Working with Tech Recruiters in Japan

For a more in depth look at this topic, check out our article on recruitment agencies in Japan.

Recruiters, Consultants, Career Advisors, Headhunters.

I’ve heard so many names from different people that I’ve talked to, but all in all, the bulk of the work is the same – they receive information on what kind of employee a client wants to hire, and start looking for that candidate. Sounds simple enough, right?

But after working with and talking to several recruiters, I’ve realized that there’s more that goes into the process than cold-calling, blasting out emails and messaging on LinkedIn.

On the other hand, as a software developer looking for new opportunities, applicants might end up getting messaged or called by recruiters. And I get it–it’s annoying especially when you’ve just posted a job update and aren’t open to work on LinkedIn but they’re still messaging you if you want a “new career opportunity”. So most of the time, some applicants have a negative image of recruiters, especially if they’ve had previous experience working with recruiters before they came to Japan.

“You don’t message recruiters — you wait for them to message you” is what a friend had told me one time, when I asked him for advise while I was still in the middle of looking for a job. Setting your location to the place where you’re looking for a job in and keeping your LinkedIn profile updated helps recruiters see your profile when they’re looking for keywords associated with the job descriptions they’re working on. To increase your visibility to recruiters, there’s even this feature on LinkedIn, where you can set your profile to “Open to Work” for Recruiters only, or you can also set it to Public with a frame added on your profile photo.

But looking for a good recruiter to work with requires you to put yourself out there more times than you’re used to. Looking at the credibility of their profiles may not necessarily be enough, and working with them might be the only way you could know for sure if their approach works well for you.

But I’ve seen things pan out the other way–I’ve heard of juniors messaging recruiters looking for job opportunities but none of the recruiters replying to them because it’s hard to give them matches. Maybe because their experience in the field isn’t enough and the clients aren’t looking to hire new graduates, or their profiles just don’t match what the client is looking for. Sometimes they are promised a call or a message once a new opportunity comes up, but most of the time that doesn’t happen and the applicant effectively gets “ghosted”.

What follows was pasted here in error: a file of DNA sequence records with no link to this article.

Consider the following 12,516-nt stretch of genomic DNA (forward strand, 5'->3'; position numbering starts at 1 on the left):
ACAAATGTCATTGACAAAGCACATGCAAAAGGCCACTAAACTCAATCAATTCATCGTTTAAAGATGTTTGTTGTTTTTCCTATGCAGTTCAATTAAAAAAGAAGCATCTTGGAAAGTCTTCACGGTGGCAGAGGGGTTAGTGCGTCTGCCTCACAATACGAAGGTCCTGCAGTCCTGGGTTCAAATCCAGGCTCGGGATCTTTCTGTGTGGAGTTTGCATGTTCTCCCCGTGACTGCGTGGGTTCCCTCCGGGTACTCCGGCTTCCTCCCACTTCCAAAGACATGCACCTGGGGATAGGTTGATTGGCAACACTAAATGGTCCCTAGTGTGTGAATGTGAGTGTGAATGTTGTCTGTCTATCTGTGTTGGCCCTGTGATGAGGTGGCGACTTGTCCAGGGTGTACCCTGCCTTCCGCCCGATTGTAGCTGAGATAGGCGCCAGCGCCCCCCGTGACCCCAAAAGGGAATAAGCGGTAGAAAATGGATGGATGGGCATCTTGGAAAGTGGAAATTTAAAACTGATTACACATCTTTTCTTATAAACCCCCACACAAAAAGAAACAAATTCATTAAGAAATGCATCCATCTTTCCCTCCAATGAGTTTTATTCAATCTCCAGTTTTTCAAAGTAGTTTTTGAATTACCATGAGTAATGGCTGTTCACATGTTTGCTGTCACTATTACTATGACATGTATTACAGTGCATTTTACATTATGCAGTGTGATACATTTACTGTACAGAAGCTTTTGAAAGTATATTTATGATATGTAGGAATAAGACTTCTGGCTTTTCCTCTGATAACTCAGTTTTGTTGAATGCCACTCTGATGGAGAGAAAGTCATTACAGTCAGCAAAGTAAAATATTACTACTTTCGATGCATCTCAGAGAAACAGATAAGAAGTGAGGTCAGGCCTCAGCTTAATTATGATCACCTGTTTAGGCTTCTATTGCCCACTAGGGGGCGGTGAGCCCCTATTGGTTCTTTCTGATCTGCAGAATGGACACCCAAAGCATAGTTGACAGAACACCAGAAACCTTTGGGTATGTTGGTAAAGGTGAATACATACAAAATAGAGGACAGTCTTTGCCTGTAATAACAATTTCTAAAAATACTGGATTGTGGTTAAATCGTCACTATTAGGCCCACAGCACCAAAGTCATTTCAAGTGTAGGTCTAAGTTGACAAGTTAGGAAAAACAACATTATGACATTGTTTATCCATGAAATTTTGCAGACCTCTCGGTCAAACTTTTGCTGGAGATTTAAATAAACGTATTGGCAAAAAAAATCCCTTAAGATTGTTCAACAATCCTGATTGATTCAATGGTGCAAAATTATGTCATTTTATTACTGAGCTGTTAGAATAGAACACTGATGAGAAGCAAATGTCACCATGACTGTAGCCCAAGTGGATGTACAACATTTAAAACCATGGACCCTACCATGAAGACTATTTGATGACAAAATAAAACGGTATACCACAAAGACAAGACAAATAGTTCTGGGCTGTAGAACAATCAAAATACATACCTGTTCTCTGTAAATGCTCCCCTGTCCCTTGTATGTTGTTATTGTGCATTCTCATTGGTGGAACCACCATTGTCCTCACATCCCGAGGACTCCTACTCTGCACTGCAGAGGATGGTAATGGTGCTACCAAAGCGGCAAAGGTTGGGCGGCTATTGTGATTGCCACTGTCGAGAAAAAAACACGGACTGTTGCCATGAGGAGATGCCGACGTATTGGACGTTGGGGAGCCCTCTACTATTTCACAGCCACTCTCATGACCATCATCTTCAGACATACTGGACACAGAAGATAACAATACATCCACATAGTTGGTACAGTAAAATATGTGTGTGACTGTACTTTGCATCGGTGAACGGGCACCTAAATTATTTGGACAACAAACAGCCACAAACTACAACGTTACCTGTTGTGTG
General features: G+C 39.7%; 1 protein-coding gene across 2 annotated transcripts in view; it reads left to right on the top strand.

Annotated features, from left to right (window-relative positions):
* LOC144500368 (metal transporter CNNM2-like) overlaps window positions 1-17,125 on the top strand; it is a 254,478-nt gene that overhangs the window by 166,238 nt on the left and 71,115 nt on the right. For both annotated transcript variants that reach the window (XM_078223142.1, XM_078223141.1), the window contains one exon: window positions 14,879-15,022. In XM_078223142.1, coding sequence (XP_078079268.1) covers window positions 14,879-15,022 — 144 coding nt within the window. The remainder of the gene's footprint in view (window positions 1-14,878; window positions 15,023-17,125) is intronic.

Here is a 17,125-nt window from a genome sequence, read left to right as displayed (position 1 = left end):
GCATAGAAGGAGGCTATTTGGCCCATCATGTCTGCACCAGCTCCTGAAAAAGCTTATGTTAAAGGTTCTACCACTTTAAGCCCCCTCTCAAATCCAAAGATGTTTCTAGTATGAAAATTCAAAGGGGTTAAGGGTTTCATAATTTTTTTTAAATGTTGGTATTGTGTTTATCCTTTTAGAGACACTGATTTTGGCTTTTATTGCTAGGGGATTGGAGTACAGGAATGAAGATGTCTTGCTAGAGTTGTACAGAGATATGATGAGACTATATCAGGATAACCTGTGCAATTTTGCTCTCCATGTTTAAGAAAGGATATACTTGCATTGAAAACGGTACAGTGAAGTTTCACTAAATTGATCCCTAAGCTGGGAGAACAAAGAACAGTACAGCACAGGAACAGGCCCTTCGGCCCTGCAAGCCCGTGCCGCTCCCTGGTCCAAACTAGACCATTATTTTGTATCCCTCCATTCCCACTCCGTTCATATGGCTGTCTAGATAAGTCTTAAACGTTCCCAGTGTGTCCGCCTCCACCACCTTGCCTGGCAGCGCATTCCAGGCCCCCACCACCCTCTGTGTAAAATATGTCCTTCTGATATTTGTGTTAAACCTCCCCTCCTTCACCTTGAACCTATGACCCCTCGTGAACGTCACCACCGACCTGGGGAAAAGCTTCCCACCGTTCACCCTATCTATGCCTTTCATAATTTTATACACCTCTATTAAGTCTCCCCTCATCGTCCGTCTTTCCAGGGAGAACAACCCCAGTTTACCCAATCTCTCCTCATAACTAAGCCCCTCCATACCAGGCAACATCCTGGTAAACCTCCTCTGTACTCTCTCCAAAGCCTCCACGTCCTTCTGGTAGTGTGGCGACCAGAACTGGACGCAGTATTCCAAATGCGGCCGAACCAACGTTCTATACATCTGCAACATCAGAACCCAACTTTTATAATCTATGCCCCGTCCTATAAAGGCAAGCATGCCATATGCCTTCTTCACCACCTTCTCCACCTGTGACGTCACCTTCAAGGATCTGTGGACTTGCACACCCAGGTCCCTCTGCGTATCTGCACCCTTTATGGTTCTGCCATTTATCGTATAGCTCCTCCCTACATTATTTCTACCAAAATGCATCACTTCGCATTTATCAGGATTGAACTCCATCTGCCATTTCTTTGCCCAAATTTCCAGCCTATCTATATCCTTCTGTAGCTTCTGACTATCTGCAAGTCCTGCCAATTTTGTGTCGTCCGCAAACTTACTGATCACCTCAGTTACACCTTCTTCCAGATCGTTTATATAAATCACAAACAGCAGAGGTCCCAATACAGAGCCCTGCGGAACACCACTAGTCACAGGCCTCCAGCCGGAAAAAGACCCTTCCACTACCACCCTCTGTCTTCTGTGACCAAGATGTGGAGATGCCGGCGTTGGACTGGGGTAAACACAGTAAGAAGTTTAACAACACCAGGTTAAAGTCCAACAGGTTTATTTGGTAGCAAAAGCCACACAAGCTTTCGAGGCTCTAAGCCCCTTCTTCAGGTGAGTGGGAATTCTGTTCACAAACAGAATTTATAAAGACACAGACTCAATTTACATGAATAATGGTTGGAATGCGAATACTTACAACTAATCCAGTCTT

The bad impression of recruiters in other countries (magnified by popular Reddit posts) leaves a lot of non-Japanese folks looking for a new job in Japan and getting approached by recruiters to be very wary of them.

Personally, there are a few recruiters that have been really helpful in my job search– those who really knew what they were doing and tried their best to help me become more “marketable”. Those people are quite hard to find, but I was lucky that I’ve been able to encounter those kinds of people.

So in this article, I want to clarify some misconceptions about recruitment work–what actually goes on during the process, what kinds of recruiters to avoid and which ones to work with, and why it’s not a loss to consider working with one.

How does recruitment work in Japan?

Job-hunting websites like LinkedIn, Indeed, Daijob and Career Cross are just some of the websites where you can easily get messages from recruiters. Sometimes, recruitment companies–typically called 人材紹介会社 (jinzai shoukai kaisha, or employment agency)– would have their own websites for job openings and you can apply for jobs through them.

But typically, recruiters would post job openings on their LinkedIn feed or on the job board of the website and filter through the applicants sending in their resumes. But most of the time, they would look at profiles; which candidates actually have matches with the job descriptions, and which ones don’t. There are different approaches to this process depending on the recruiter and the client, but there’s typically two types: a general approach, where the recruiter tries to contact several people within the same industry who look like they have some qualifications, get them to apply for the job, and find out more about what the client wants; and another is a targeted approach, where they’re focused on looking for candidates who have a specific skillset or relevant experience within the industry.

No matter which approach it is, most of the time, recruiters will send a message asking for a 30-45 minute discussion (online or in-person) to hear “what the applicant wants” for their career, and maybe even discuss open job opportunities that might match what they’re looking for. When doing general searches though, recruiters would usually do cold-calling and discuss with you right then and there if you allow it.